6.7 Bulk Data Transfer
6.8 Basic SSL Performance Rules
6.9 The Story So Far
6.10 Handshake Time Allocation
6.11 Normal RSA Mode
6.12 RSA with Client Authentication
6.13 Ephemeral RSA
6.14 DSS/DHE
6.15 DSS/DHE with Client Authentication
6.16 Performance Improvements with DH
6.17 Record Processing
6.18 Java
6.19 SSL Servers under Load
6.20 Hardware Acceleration
6.21 Inline Hardware Accelerators
6.22 Network Latency
6.23 The Nagle Algorithm
6.24 Handshake Buffering
6.25 Advanced SSL Performance Rules
6.26 Summary
Chapter 7: Designing with SSL
7.1 Introduction
7.2 Know What You Want to Secure
7.3 Client Authentication Options
7.4 Reference Integrity
7.5 Inappropriate Tasks
7.6 Protocol Selection
7.7 Reducing Handshake Overhead
7.8 Design Strategy
7.9 The Story So Far
7.10 Separate Ports
7.11 Upward Negotiation
7.12 Downgrade Attacks
7.13 Reference Integrity
7.14 Username/Pasword Authentication
7.15 SSL Client Authentication
7.16 Mutual Username/Password Authentication
7.17 Rehandshake
7.18 Secondary Channels
7.19 Closure
7.20 Summary
Chapter 8: Coding with SSL
8.1 Introduction
8.2 SSL Implementations
8.3 Sample Programs
8.4 Context Initialization
8.5 Client Connect
8.6 Server Accept
8.7 Simple I/O Handling
8.8 Multiplexed I/O Using Threads
8.9 Multiplexed I/O with select()
8.10 Closure
8.11 Session Resumption
8.12 What's Missing?
8.13 Summary
Chapter 9: HTTP over SSL
9.1 Introduction
9.2 Securing the Web
9.3 HTTP
9.4 HTML
9.5 URLs
9.6 HTTP Connection Behavior
9.7 Proxies
9.8 Virtual Hosts
9.9 Protocol Selection
9.10 Client Authentication
9.11 Reference Integrity
9.12 HTTPS
9.13 HTTPS Overview
9.14 URLs and Reference Integrity
9.15 Connection Closure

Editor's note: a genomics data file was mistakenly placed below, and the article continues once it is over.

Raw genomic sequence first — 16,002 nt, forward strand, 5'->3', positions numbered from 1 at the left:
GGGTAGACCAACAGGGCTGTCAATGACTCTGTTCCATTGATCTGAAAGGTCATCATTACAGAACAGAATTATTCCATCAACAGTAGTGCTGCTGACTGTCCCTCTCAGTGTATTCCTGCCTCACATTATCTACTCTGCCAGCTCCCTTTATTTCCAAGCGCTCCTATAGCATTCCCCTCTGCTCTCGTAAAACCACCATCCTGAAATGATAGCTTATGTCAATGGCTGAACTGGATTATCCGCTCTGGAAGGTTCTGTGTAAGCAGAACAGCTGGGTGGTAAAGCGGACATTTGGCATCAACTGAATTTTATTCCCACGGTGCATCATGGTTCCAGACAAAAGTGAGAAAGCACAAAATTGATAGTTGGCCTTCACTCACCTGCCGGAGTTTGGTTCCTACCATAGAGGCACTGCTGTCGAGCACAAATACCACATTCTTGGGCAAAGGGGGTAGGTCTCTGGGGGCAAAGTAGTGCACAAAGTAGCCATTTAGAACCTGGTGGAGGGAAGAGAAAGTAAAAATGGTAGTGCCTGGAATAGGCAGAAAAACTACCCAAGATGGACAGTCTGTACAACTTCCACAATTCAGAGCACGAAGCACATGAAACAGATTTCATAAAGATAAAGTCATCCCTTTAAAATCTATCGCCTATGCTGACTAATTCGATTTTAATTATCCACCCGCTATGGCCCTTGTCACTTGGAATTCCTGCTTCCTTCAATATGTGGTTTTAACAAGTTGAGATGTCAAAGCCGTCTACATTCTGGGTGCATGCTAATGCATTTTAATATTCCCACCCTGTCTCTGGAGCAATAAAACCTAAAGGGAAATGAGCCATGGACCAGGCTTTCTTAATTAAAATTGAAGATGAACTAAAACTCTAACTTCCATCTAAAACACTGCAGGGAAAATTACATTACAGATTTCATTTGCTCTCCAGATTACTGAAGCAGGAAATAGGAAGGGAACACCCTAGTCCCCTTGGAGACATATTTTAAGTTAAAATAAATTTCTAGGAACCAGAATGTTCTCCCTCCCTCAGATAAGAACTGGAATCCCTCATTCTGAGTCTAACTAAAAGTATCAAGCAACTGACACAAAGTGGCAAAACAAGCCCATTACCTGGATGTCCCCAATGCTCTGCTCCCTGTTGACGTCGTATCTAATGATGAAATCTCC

9.16 Proxies
9.17 Virtual Hosts
9.18 Client Authentication
9.19 Referrer
9.20 Substitution Attacks
9.21 Upgrade
9.22 Programming Issues
9.23 Proxy CONNECT
9.24 Handling Multiple Clients
9.25 Summary
Chapter 10. SMTP over TLS
10.1 Introduction
10.2 Internet Mail Security
10.3 Internet Messaging Overview
10.4 SMTP
10.5 RFC 822 and MIME
10.6 E-Mail Addresses
10.7 Mail Relaying
10.8 Virtual Hosts
10.9 MX Records
10.10 Client Mail Access
10.11 Protocol Selection
10.12 Client Authentication
10.13 Reference Integrity
10.14 Connection Semantics
10.16 STARTTLS Overview
10.17 Connection Closure
10.18 Requiring TLS
10.19 Virtual Hosts
10.20 Security Indicators
10.21 Authenticated Relaying
10.22 Originator Authentication
10.23 Reference Integrity
10.24 Why not CONNECT?
10.25 What's STARTTLS good for?
10.26 Programming Issues
10.27 Implementing STARTTLS
10.28 Server Startup
10.29 Summary
Chapter 11. Contrasting Approaches
11.1 Introduction
11.2 The End-to-End Argument
11.3 The End-to-End Argument and SMTP
11.4 Other Protocols
11.5 IPsec
11.6 Security Associations
11.7 ISAKMP and IKE
11.8 AH and ESP
11.9 Putting It All Together: IPsec
11.10 IPsec versus SSL
11.11 Secure HTTP
11.12 CMS
11.13 Message Format
11.14 Cryptographic Options
11.15 Putting It All Together: S-HTTP
11.16 S-HTTP versus HTTPS
11.17 S/MIME
11.18 Basic S/MIME formatting
11.19 Signing Only
11.20 Algorithm Choice
11.21 Putting It All Together: S/MIME
11.22 Implementation Barriers
11.23 S/MIME versus SMTP/TLS
11.24 Choosing the Appropriate Solution
11.25 Summary
Appendix A: Example Code
A.1 Chapter 8
A.1.1 C Examples
A.1.2 Java Examples
A.2 Chapter 9
A.2.1 Demonstration Programs
A.2.2 mod_ssl Session Caching
Appendix B: SSLv2
B.1 Introduction
B.2 SSLv2 Overview
B.3 Missing Features
B.4 Security Problems
B.6 What About SSLv1?

L'auteur Eric Rescorla

Eric Rescorla is an Internet security consultant and author of several commercial SSL implementations, including the freely available Java
PureTLS toolkit. He is also the author of HTTP over TLS and Secure HTTP IETF RFCs.

Caractéristiques techniques du livre "SSL and TLS"

Éditeur(s) Addison Wesley
Auteur(s) Eric Rescorla
Parution 10/01/2001
Nb. de pages 499
Couverture Broché
Intérieur Noir et Blanc
EAN13 9780201615982
ISBN13 978-0-201-61598-2